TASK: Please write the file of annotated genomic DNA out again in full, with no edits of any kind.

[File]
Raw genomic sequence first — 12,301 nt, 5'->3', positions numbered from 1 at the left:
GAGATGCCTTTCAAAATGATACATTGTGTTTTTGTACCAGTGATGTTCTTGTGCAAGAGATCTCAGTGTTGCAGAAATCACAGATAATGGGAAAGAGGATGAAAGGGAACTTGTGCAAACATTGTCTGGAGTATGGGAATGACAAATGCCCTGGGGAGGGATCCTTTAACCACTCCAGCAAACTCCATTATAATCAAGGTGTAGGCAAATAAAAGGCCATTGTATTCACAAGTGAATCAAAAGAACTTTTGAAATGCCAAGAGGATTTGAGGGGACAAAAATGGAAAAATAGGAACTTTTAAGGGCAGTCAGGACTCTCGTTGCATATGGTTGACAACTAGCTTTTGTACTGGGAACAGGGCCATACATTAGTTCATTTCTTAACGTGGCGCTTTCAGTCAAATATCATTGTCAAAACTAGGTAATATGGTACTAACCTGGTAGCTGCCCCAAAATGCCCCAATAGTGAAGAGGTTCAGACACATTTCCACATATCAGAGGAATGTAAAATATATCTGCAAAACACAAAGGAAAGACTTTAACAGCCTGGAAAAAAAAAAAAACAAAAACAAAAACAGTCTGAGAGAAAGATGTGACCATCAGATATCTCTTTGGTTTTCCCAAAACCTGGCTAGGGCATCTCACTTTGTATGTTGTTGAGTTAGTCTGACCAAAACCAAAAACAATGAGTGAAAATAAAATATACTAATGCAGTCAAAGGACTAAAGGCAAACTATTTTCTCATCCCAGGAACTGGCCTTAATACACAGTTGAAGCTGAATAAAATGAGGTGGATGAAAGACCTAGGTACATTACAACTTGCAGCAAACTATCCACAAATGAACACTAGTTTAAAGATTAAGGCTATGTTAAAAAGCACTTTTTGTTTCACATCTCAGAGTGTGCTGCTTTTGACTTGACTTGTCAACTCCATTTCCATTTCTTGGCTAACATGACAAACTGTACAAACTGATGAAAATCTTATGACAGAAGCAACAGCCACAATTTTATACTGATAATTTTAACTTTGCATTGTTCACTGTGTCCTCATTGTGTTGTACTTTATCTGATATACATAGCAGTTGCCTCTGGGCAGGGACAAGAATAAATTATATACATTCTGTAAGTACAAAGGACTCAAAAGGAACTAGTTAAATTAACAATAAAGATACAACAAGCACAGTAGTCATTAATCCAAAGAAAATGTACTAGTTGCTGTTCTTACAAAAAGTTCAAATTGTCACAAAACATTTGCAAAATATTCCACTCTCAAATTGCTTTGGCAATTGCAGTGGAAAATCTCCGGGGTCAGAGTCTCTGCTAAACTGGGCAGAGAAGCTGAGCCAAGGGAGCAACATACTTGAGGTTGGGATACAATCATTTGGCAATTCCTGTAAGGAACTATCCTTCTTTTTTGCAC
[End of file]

Raw genomic sequence first — 12,301 nt, 5'->3', positions numbered from 1 at the left:
GAGATGCCTTTCAAAATGATACATTGTGTTTTTGTACCAGTGATGTTCTTGTGCAAGAGATCTCAGTGTTGCAGAAATCACAGATAATGGGAAAGAGGATGAAAGGGAACTTGTGCAAACATTGTCTGGAGTATGGGAATGACAAATGCCCTGGGGAGGGATCCTTTAACCACTCCAGCAAACTCCATTATAATCAAGGTGTAGGCAAATAAAAGGCCATTGTATTCACAAGTGAATCAAAAGAACTTTTGAAATGCCAAGAGGATTTGAGGGGACAAAAATGGAAAAATAGGAACTTTTAAGGGCAGTCAGGACTCTCGTTGCATATGGTTGACAACTAGCTTTTGTACTGGGAACAGGGCCATACATTAGTTCATTTCTTAACGTGGCGCTTTCAGTCAAATATCATTGTCAAAACTAGGTAATATGGTACTAACCTGGTAGCTGCCCCAAAATGCCCCAATAGTGAAGAGGTTCAGACACATTTCCACATATCAGAGGAATGTAAAATATATCTGCAAAACACAAAGGAAAGACTTTAACAGCCTGGAAAAAAAAAAAAACAAAAACAAAAACAGTCTGAGAGAAAGATGTGACCATCAGATATCTCTTTGGTTTTCCCAAAACCTGGCTAGGGCATCTCACTTTGTATGTTGTTGAGTTAGTCTGACCAAAACCAAAAACAATGAGTGAAAATAAAATATACTAATGCAGTCAAAGGACTAAAGGCAAACTATTTTCTCATCCCAGGAACTGGCCTTAATACACAGTTGAAGCTGAATAAAATGAGGTGGATGAAAGACCTAGGTACATTACAACTTGCAGCAAACTATCCACAAATGAACACTAGTTTAAAGATTAAGGCTATGTTAAAAAGCACTTTTTGTTTCACATCTCAGAGTGTGCTGCTTTTGACTTGACTTGTCAACTCCATTTCCATTTCTTGGCTAACATGACAAACTGTACAAACTGATGAAAATCTTATGACAGAAGCAACAGCCACAATTTTATACTGATAATTTTAACTTTGCATTGTTCACTGTGTCCTCATTGTGTTGTACTTTATCTGATATACATAGCAGTTGCCTCTGGGCAGGGACAAGAATAAATTATATACATTCTGTAAGTACAAAGGACTCAAAAGGAACTAGTTAAATTAACAATAAAGATACAACAAGCACAGTAGTCATTAATCCAAAGAAAATGTACTAGTTGCTGTTCTTACAAAAAGTTCAAATTGTCACAAAACATTTGCAAAATATTCCACTCTCAAATTGCTTTGGCAATTGCAGTGGAAAATCTCCGGGGTCAGAGTCTCTGCTAAACTGGGCAGAGAAGCTGAGCCAAGGGAGCAACATACTTGAGGTTGGGATACAATCATTTGGCAATTCCTGTAAGGAACTATCCTTCTTTTTTGCAC